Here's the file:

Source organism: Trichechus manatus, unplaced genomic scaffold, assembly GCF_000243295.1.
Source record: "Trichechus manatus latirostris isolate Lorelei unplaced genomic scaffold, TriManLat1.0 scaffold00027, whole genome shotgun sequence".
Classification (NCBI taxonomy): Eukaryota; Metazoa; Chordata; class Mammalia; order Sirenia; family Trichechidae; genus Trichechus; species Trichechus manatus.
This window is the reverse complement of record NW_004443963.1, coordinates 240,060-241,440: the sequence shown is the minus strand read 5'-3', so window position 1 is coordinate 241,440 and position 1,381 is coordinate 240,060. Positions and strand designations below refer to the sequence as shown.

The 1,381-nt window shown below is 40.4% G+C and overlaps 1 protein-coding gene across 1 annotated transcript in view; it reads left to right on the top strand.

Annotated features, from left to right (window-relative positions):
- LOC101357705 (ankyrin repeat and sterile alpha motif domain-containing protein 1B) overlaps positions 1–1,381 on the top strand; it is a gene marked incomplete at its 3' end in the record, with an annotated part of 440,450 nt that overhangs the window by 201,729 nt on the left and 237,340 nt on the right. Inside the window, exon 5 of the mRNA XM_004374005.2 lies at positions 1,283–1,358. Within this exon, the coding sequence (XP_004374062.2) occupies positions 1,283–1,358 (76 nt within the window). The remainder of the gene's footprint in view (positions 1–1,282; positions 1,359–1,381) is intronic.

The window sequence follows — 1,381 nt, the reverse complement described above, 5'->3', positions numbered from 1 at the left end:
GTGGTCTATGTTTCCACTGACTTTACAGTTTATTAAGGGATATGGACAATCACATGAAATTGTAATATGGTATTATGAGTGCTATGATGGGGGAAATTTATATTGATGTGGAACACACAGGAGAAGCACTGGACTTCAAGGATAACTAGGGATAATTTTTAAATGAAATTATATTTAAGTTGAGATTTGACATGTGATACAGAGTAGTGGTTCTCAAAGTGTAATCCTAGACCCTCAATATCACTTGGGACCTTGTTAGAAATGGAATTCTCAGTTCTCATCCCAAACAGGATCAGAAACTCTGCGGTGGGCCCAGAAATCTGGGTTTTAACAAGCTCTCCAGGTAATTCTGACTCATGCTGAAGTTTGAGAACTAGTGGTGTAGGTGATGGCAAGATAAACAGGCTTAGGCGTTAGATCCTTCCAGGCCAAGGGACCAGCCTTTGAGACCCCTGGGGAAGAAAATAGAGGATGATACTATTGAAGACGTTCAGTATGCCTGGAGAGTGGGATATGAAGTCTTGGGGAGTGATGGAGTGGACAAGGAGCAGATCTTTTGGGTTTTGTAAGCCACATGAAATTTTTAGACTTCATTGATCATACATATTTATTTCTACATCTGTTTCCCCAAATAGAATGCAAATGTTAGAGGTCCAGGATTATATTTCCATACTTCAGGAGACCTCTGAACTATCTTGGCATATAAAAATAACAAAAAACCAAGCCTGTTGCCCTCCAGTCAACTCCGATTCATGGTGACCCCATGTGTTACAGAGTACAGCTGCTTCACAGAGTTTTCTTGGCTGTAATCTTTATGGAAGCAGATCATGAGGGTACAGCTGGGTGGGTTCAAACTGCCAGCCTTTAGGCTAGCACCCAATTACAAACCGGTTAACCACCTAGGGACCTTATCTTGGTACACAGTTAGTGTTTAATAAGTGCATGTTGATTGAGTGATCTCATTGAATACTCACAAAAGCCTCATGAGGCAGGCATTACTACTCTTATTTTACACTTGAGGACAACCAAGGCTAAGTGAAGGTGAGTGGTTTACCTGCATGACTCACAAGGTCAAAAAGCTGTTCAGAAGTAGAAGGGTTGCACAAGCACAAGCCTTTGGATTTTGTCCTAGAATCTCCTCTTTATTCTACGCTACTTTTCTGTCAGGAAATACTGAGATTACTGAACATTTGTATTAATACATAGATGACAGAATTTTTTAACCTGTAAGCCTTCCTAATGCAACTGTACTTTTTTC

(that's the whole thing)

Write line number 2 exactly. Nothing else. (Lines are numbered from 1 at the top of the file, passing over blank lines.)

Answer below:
Source record: "Trichechus manatus latirostris isolate Lorelei unplaced genomic scaffold, TriManLat1.0 scaffold00027, whole genome shotgun sequence".